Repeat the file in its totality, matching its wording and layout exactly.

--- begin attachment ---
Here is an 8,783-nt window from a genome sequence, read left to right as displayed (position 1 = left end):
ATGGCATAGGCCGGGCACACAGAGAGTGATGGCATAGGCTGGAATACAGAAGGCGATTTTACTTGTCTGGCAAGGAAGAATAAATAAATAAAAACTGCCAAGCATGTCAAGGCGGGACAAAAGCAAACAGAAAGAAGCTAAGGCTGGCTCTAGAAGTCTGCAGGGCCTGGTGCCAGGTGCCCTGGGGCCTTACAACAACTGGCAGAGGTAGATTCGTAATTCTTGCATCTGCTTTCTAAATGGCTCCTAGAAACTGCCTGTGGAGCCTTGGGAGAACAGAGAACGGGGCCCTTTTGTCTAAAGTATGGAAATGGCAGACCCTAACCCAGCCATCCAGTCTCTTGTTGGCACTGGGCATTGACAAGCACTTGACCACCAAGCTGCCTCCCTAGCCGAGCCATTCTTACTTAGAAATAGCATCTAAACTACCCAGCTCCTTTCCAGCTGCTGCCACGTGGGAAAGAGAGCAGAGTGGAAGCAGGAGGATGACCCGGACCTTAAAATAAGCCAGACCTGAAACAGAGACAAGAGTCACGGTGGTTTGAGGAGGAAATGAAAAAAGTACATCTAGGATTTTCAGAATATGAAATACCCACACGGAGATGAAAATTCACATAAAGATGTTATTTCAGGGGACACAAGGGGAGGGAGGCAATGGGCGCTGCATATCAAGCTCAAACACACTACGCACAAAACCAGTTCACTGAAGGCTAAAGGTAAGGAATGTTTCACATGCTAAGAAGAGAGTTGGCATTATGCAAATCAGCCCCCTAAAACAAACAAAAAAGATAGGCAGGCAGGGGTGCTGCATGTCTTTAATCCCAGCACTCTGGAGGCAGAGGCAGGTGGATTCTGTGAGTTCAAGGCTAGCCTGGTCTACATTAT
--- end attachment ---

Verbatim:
Here is an 8,783-nt window from a genome sequence, read left to right as displayed (position 1 = left end):
ATGGCATAGGCCGGGCACACAGAGAGTGATGGCATAGGCTGGAATACAGAAGGCGATTTTACTTGTCTGGCAAGGAAGAATAAATAAATAAAAACTGCCAAGCATGTCAAGGCGGGACAAAAGCAAACAGAAAGAAGCTAAGGCTGGCTCTAGAAGTCTGCAGGGCCTGGTGCCAGGTGCCCTGGGGCCTTACAACAACTGGCAGAGGTAGATTCGTAATTCTTGCATCTGCTTTCTAAATGGCTCCTAGAAACTGCCTGTGGAGCCTTGGGAGAACAGAGAACGGGGCCCTTTTGTCTAAAGTATGGAAATGGCAGACCCTAACCCAGCCATCCAGTCTCTTGTTGGCACTGGGCATTGACAAGCACTTGACCACCAAGCTGCCTCCCTAGCCGAGCCATTCTTACTTAGAAATAGCATCTAAACTACCCAGCTCCTTTCCAGCTGCTGCCACGTGGGAAAGAGAGCAGAGTGGAAGCAGGAGGATGACCCGGACCTTAAAATAAGCCAGACCTGAAACAGAGACAAGAGTCACGGTGGTTTGAGGAGGAAATGAAAAAAGTACATCTAGGATTTTCAGAATATGAAATACCCACACGGAGATGAAAATTCACATAAAGATGTTATTTCAGGGGACACAAGGGGAGGGAGGCAATGGGCGCTGCATATCAAGCTCAAACACACTACGCACAAAACCAGTTCACTGAAGGCTAAAGGTAAGGAATGTTTCACATGCTAAGAAGAGAGTTGGCATTATGCAAATCAGCCCCCTAAAACAAACAAAAAAGATAGGCAGGCAGGGGTGCTGCATGTCTTTAATCCCAGCACTCTGGAGGCAGAGGCAGGTGGATTCTGTGAGTTCAAGGCTAGCCTGGTCTACATTAT